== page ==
• Customer Retention: Existing customers say the second most important factor that makes them feel that they received great service is the ease with which they are able to work with a company online and on the phone. They say they expect customer care representatives to be knowledgeable and answer their questions. And based upon Arise's findings, they don't want to wait. If we don't meet their expectations they leave.
  • New Leads/Customers: 51% of those surveyed said that excellent customer service is a factor they consider before choosing to buy from a new company. With the prevalence of social media sharing and review sites, it's easy for customers today to see which of our businesses are exceeding and which are falling short.
  • Detractors: Customers are more likely to share a bad experience than a good one, so every call matters. These individuals strongly impact the ability to get new customers.
  • Lost Sales: 60% of customers say they "changed their mind" about buying something when their attempt to purchase resulted in a poor customer experience.

What Wait Time Really Looks Like to Our Customers (a story)

Kayla is shopping for health insurance. She has chosen a company that appears to have good reviews online and has her primary care doctor in the network. She has done all of her research and is ready to sign up, but she has one more question.

She takes a regular prescription for a chronic condition. She needs to know if it is covered. She did her due diligence, researching on the company's web site where she found a formulary (list of covered drugs). But to her dismay, the drug she needs is not covered. Instead, a similar drug that she has tried before (and did not work for her) is on the list. She wants to know if her doctor can request an exception because the preferred drug is not effective for her condition. It should be a very easy question to answer, so she calls.

She expects to wait a few minutes or more. She knows they are busy. Someone should answer within 5 minutes. As 5 minutes rolls around she suspects they will answer soon. She continues to wait, listening to their message repeated over and over, telling her how important her call is to them. They break up the message with other messages that don't apply to her.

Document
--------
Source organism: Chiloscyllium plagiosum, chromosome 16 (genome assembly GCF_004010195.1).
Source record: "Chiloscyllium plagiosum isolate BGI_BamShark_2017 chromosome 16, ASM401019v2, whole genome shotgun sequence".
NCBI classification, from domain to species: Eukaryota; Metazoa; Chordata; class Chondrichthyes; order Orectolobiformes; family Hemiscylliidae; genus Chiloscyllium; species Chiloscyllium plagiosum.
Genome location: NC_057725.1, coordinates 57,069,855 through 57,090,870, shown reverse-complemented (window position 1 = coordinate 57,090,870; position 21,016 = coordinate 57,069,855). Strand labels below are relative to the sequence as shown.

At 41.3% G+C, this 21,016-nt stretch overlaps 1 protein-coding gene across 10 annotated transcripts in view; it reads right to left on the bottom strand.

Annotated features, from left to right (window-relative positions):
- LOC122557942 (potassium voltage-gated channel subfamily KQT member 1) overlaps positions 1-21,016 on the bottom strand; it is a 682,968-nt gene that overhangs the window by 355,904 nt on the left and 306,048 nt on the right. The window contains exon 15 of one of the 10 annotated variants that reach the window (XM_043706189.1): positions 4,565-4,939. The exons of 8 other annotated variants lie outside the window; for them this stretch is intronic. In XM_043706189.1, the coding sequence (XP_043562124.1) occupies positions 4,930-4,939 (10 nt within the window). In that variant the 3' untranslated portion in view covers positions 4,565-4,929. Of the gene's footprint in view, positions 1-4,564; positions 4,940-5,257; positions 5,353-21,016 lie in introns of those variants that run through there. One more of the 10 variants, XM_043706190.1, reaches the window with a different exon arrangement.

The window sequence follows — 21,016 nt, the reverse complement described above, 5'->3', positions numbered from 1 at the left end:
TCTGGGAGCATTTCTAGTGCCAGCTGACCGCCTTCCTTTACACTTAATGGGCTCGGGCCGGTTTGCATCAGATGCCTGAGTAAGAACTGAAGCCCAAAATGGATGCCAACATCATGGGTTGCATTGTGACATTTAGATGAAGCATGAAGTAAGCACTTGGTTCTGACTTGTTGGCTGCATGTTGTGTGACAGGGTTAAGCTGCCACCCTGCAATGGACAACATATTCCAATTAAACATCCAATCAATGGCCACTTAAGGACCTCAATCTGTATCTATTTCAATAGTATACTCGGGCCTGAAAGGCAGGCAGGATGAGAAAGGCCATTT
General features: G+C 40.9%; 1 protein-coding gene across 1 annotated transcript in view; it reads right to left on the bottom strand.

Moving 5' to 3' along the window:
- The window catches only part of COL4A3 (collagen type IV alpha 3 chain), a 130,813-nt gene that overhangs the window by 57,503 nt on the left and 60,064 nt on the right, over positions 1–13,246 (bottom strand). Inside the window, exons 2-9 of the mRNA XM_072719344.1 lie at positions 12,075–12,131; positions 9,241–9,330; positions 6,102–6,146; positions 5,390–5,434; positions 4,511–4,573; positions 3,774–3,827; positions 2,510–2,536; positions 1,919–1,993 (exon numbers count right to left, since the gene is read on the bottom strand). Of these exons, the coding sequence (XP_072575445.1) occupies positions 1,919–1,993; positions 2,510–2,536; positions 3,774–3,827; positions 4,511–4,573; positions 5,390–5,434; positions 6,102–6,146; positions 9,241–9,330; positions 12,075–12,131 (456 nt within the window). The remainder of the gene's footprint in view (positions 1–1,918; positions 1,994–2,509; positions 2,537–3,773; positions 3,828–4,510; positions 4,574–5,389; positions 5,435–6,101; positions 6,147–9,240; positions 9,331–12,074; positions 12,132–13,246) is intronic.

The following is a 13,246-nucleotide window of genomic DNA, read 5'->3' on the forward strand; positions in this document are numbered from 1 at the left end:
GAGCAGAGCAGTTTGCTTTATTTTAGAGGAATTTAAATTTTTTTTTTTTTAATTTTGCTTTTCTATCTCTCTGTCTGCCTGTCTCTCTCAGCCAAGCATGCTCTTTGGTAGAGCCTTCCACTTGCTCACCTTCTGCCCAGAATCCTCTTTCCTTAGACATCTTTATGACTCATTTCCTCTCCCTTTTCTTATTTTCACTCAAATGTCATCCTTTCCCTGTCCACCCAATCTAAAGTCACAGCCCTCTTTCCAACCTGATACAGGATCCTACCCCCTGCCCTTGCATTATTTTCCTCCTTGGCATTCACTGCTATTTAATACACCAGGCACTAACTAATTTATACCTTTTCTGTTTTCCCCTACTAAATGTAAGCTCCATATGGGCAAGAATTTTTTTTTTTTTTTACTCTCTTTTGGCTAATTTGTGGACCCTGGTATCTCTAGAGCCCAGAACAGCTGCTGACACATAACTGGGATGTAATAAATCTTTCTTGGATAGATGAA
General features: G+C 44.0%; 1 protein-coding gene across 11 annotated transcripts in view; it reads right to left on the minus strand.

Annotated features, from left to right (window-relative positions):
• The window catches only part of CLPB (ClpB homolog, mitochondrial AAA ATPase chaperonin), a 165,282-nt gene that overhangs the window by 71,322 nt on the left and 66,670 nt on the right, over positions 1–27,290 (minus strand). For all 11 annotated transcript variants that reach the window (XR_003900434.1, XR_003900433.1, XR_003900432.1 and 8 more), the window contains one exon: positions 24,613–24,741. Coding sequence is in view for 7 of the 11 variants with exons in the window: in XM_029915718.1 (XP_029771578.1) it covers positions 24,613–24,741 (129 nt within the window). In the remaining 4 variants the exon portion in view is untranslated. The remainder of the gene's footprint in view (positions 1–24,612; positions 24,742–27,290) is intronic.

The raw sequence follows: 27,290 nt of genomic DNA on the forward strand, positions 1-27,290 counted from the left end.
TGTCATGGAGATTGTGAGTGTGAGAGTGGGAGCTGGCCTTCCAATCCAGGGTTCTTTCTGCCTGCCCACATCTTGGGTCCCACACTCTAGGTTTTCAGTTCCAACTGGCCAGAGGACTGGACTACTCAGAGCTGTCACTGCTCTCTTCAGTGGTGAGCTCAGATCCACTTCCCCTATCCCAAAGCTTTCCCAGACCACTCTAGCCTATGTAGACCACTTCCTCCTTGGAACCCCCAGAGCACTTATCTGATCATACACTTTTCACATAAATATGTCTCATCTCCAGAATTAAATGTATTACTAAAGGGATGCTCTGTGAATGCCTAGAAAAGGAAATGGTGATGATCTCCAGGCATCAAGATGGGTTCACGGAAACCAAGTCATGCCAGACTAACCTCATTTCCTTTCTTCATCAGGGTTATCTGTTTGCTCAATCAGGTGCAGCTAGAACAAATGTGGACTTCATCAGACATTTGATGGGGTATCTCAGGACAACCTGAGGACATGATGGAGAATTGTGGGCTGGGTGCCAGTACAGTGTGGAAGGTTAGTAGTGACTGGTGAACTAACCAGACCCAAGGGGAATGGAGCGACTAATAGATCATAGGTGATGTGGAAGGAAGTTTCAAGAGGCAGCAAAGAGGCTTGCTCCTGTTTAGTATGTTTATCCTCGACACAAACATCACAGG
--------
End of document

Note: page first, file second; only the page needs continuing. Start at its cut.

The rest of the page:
As 15 minutes pass, she continues to wait. She is trying to be patient and understanding, but she is starting to worry that her drug will not be covered and that in addition to the $600 she will be paying for a monthly premium, she will need to pay the $200 or more each month to maintain her quality of life. After waiting 95 minutes, she hangs up. This may not be the last time she needs help from her insurance company and she wants coverage with someone who cares about her as a human being and not just as a number on their rolls. This company obviously does not care.

At any given moment, people throughout the U.S. are going through similar situations. They have a simple question. But they can get no answers because of unreasonable wait times. And today, even 2 minutes is too long.

We Cannot Afford to Ignore Customer Contact Center Performance

Representatives must be well trained and committed to providing exceptional care. We must assure that our contact centers have the human and technological resources they need to do an outstanding job. We must realize that being average in the customer contact world does not lead to business success. In line with the shift of customer expectations toward instant assistance, our customer contact centers should move toward answering calls in real time.

Missed opportunities are often difficult for us to measure as leaders, but in the case of call wait times, the above studies clearly indicate that this significantly impacts our bottom line and customers of the future will see no wait time as acceptable from the companies to whom they choose to give their hard-earned money, loyalty and great reviews.

Topics: Customer Experience, Best Practices, Customer Journey Mapping